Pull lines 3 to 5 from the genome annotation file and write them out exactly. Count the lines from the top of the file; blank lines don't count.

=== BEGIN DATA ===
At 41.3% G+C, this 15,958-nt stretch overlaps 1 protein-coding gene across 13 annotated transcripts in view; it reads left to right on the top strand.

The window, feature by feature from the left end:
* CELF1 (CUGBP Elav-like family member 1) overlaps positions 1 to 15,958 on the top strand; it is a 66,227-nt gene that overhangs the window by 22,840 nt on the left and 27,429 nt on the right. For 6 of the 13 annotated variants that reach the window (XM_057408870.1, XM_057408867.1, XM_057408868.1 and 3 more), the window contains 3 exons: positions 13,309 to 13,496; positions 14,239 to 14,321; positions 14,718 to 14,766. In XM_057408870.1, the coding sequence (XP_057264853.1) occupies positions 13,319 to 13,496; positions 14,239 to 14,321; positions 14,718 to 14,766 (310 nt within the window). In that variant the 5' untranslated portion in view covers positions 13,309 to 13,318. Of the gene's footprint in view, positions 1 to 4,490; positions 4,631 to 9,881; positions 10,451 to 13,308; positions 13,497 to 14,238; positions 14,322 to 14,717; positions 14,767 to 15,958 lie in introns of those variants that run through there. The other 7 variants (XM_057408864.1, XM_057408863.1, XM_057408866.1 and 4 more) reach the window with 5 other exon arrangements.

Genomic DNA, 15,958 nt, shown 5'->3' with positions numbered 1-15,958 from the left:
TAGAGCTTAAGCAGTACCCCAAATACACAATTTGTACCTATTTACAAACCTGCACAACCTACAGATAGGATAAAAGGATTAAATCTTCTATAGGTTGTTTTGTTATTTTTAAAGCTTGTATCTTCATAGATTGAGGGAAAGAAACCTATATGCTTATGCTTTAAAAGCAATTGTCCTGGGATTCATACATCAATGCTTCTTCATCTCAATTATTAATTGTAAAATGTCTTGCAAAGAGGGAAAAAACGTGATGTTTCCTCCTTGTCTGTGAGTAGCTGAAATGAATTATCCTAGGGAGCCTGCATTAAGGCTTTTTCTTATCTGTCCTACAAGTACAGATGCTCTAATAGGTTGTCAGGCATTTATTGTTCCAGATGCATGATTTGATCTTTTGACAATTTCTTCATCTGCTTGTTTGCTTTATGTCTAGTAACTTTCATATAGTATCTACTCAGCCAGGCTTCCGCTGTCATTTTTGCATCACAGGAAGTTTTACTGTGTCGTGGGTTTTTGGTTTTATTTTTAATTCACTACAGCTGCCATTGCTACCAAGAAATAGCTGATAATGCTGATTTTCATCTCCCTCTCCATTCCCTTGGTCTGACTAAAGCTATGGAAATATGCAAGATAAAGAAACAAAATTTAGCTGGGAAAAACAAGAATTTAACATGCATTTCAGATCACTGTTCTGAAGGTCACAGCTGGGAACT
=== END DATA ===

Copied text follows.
* CELF1 (CUGBP Elav-like family member 1) overlaps positions 1 to 15,958 on the top strand; it is a 66,227-nt gene that overhangs the window by 22,840 nt on the left and 27,429 nt on the right. For 6 of the 13 annotated variants that reach the window (XM_057408870.1, XM_057408867.1, XM_057408868.1 and 3 more), the window contains 3 exons: positions 13,309 to 13,496; positions 14,239 to 14,321; positions 14,718 to 14,766. In XM_057408870.1, the coding sequence (XP_057264853.1) occupies positions 13,319 to 13,496; positions 14,239 to 14,321; positions 14,718 to 14,766 (310 nt within the window). In that variant the 5' untranslated portion in view covers positions 13,309 to 13,318. Of the gene's footprint in view, positions 1 to 4,490; positions 4,631 to 9,881; positions 10,451 to 13,308; positions 13,497 to 14,238; positions 14,322 to 14,717; positions 14,767 to 15,958 lie in introns of those variants that run through there. The other 7 variants (XM_057408864.1, XM_057408863.1, XM_057408866.1 and 4 more) reach the window with 5 other exon arrangements.

Genomic DNA, 15,958 nt, shown 5'->3' with positions numbered 1-15,958 from the left:
TAGAGCTTAAGCAGTACCCCAAATACACAATTTGTACCTATTTACAAACCTGCACAACCTACAGATAGGATAAAAGGATTAAATCTTCTATAGGTTGTTTTGTTATTTTTAAAGCTTGTATCTTCATAGATTGAGGGAAAGAAACCTATATGCTTATGCTTTAAAAGCAATTGTCCTGGGATTCATACATCAATGCTTCTTCATCTCAATTATTAATTGTAAAATGTCTTGCAAAGAGGGAAAAAACGTGATGTTTCCTCCTTGTCTGTGAGTAGCTGAAATGAATTATCCTAGGGAGCCTGCATTAAGGCTTTTTCTTATCTGTCCTACAAGTACAGATGCTCTAATAGGTTGTCAGGCATTTATTGTTCCAGATGCATGATTTGATCTTTTGACAATTTCTTCATCTGCTTGTTTGCTTTATGTCTAGTAACTTTCATATAGTATCTACTCAGCCAGGCTTCCGCTGTCATTTTTGCATCACAGGAAGTTTTACTGTGTCGTGGGTTTTTGGTTTTATTTTTAATTCACTACAGCTGCCATTGCTACCAAGAAATAGCTGATAATGCTGATTTTCATCTCCCTCTCCATTCCCTTGGTCTGACTAAAGCTATGGAAATATGCAAGATAAAGAAACAAAATTTAGCTGGGAAAAACAAGAATTTAACATGCATTTCAGATCACTGTTCTGAAGGTCACAGCTGGGAACT